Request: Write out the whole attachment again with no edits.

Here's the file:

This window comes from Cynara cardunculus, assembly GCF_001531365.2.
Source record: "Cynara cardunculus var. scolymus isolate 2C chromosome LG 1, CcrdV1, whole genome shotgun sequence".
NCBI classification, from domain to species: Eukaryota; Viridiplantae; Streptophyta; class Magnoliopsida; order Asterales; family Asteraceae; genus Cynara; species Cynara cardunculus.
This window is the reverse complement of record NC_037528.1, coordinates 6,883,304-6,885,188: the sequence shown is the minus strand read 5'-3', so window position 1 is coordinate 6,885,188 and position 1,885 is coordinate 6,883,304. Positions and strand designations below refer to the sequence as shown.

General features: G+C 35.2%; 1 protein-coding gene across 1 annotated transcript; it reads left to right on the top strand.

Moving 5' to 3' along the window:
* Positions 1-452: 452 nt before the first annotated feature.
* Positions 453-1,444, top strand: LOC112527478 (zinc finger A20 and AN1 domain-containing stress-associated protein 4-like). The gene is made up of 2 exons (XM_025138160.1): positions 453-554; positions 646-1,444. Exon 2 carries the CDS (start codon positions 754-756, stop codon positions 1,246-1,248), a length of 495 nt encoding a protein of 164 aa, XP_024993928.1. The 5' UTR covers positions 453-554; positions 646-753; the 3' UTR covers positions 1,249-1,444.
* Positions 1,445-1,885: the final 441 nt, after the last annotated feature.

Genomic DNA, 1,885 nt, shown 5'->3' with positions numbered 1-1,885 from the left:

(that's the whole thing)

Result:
This window comes from Cynara cardunculus, assembly GCF_001531365.2.
Source record: "Cynara cardunculus var. scolymus isolate 2C chromosome LG 1, CcrdV1, whole genome shotgun sequence".
NCBI classification, from domain to species: Eukaryota; Viridiplantae; Streptophyta; class Magnoliopsida; order Asterales; family Asteraceae; genus Cynara; species Cynara cardunculus.
This window is the reverse complement of record NC_037528.1, coordinates 6,883,304-6,885,188: the sequence shown is the minus strand read 5'-3', so window position 1 is coordinate 6,885,188 and position 1,885 is coordinate 6,883,304. Positions and strand designations below refer to the sequence as shown.

General features: G+C 35.2%; 1 protein-coding gene across 1 annotated transcript; it reads left to right on the top strand.

Moving 5' to 3' along the window:
* Positions 1-452: 452 nt before the first annotated feature.
* Positions 453-1,444, top strand: LOC112527478 (zinc finger A20 and AN1 domain-containing stress-associated protein 4-like). The gene is made up of 2 exons (XM_025138160.1): positions 453-554; positions 646-1,444. Exon 2 carries the CDS (start codon positions 754-756, stop codon positions 1,246-1,248), a length of 495 nt encoding a protein of 164 aa, XP_024993928.1. The 5' UTR covers positions 453-554; positions 646-753; the 3' UTR covers positions 1,249-1,444.
* Positions 1,445-1,885: the final 441 nt, after the last annotated feature.

Genomic DNA, 1,885 nt, shown 5'->3' with positions numbered 1-1,885 from the left: